image via Jennie Quicksall Photography
Congratulations. You are expecting a new baby and among the many decisions you will make is how will you feed your baby. If you are considering breastfeeding you may be a bit apprehensive about stories friends and family members may have told you about nipple pain, low milk supply and difficulty with feedings. Questions abound as to whether it is actually possible to easily and successfully breastfeed a baby.
The answer is a resounding yes! It does take some preparation and knowledge but millions of babies are thriving at the breast. The first task in ensuring successful breastfeeding is to take a comprehensive prenatal breastfeeding class. Also important and very helpful is to bring your significant other to the class with you. It is so beneficial to have two people hear the same information and your significant other is going to be very important in helping to care for you in the first few weeks after the birth of your baby.
Next find a health care professional to care for your baby who is truly supportive of breastfeeding. A great question to ask a prospective pediatrician is what percentage of babies in their practice is exclusively breastfeeding. Along with a supportive health care professional you need to identify who in your circle of family and friends successfully breastfed. These are the women you will want to be calling in those first few weeks if you have questions and need support.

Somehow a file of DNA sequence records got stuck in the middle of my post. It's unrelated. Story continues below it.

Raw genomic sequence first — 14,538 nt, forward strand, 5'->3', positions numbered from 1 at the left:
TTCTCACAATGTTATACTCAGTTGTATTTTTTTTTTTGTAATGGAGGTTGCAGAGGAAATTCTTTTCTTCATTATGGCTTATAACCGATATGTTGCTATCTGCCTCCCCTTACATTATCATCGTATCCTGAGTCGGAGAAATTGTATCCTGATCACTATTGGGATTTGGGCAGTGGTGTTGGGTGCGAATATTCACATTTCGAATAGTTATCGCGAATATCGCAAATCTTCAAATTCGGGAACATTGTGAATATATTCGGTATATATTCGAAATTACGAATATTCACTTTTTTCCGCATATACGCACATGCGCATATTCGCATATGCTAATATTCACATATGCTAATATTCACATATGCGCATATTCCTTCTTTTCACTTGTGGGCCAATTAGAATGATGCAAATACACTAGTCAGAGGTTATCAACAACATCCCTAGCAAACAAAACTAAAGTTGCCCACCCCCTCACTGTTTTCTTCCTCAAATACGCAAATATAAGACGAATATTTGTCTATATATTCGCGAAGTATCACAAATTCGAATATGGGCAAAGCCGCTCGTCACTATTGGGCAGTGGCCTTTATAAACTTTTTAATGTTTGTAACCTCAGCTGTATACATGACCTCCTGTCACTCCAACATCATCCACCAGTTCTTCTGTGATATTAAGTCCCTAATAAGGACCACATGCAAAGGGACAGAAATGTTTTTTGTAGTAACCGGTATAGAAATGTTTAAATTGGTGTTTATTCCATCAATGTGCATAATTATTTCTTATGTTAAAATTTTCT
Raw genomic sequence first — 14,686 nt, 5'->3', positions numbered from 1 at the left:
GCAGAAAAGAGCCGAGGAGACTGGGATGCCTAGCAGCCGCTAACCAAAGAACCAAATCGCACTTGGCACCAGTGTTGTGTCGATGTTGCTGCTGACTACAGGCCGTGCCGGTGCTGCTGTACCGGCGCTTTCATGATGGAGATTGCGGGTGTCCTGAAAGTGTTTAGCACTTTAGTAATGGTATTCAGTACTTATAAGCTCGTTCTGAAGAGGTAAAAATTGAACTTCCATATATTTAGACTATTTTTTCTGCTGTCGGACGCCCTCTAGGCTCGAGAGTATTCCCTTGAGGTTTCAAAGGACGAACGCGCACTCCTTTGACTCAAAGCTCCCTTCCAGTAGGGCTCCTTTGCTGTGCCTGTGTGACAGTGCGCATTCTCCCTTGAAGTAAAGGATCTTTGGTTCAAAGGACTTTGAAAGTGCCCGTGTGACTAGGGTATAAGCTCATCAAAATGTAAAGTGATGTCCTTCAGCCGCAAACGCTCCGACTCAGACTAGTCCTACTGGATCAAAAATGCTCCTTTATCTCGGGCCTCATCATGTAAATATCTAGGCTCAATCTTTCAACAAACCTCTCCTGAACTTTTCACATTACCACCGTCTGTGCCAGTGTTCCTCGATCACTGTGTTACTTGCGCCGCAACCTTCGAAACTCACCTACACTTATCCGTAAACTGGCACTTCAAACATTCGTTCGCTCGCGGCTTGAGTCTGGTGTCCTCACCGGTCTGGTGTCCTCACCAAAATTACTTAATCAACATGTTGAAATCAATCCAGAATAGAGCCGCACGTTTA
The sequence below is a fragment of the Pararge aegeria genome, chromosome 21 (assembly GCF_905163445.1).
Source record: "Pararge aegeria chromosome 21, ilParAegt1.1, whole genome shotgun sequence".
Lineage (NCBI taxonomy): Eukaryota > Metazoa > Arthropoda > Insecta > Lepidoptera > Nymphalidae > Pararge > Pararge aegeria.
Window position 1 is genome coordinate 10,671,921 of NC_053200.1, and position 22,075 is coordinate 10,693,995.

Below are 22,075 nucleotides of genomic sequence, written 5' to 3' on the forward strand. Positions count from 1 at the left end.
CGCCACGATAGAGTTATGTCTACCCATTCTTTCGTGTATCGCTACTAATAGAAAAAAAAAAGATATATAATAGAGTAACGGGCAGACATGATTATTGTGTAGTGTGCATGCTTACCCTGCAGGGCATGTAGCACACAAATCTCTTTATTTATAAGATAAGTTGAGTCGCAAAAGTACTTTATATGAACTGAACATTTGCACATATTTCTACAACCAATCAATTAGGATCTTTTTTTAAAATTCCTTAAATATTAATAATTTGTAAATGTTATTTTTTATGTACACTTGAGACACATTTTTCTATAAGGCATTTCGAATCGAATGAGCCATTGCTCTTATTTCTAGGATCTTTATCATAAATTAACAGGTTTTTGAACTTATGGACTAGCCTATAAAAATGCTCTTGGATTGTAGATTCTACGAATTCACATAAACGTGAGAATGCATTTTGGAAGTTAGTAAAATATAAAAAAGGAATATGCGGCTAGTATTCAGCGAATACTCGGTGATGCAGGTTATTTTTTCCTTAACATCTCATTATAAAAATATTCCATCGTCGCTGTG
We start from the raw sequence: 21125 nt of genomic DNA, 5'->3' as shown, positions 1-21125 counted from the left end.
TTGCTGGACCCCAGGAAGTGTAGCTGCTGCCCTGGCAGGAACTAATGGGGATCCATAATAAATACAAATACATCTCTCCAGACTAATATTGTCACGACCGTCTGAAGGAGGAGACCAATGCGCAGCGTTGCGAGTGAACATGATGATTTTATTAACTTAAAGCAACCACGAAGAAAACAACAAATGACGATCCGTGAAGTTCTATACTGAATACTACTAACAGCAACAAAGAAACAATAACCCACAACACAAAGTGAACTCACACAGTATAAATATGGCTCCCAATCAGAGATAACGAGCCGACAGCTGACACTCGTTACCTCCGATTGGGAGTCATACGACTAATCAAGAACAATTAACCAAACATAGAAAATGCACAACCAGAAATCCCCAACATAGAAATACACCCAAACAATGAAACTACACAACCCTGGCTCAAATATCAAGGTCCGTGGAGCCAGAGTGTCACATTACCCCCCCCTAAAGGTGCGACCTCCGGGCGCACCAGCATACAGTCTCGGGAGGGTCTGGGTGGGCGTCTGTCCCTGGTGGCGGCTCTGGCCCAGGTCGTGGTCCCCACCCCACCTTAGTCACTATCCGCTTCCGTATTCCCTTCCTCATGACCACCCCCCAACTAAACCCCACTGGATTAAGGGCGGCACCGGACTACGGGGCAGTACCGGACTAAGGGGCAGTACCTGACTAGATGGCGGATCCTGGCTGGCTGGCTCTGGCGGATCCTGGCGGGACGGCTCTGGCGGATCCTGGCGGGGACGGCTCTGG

Establishing a great milk supply is pretty straight forward. Here are the steps you need to take to allow your body to produce enough milk so that your baby will thrive.
1) Latch and breastfeed your baby within 60 -90 minutes from birth
2) Beginning with the first day, your baby should be fed at least 8-12 times in a 24 hour period.
3) Ask the hospital staff to help you learn and practice a proper latch.
4) Room in with your newborn so that you are able to bring your baby to breast when they begin to arouse and show interest in feeding.
5) Assuming the breastfeeding is going well; try to avoid artificial nipples, i.e. bottle and pacifiers for about the first 4 weeks.
Another vitally important strategy to ensure successful breastfeeding is to get help as soon as you begin to have issues. There are a number of qualified professionals in your neighborhood that can assist you. Often new mothers think their problems are insurmountable or keep thinking if they just wait another day, everything will be fine. A qualified and experienced lactation consultant (look for the credentials I.B.C.L.C) can usually help you solve most feeding problems encountered by the breastfeeding mother/baby couple. The sooner you seek help, the more likely your issues will be solved.
Successful breastfeeding is not only possible, it is probable. The vast majority of healthy women are perfectly capable of producing an ample milk supply. Knowledge and support are key components to a healthy and happy mother/baby couple.
By Wendy Haldeman, MN, RN, IBCLC, Co-Founder of The Pump Station & Nurtury
DISCLAIMER: This guest post was written by Wendy Haldeman of The Pump Station & Nurtury, a paid sponsor of the PAM 2015 Campaign. The opinions expressed by Wendy Haldeman and the Pump Station & Nurtury do not reflect the opinions of PAM, or any employee thereof. PAM is not responsible for the accuracy of any of the information supplied. Always consult with your medical provider regarding any personal health questions or decisions (including nutrition, diet, and exercise)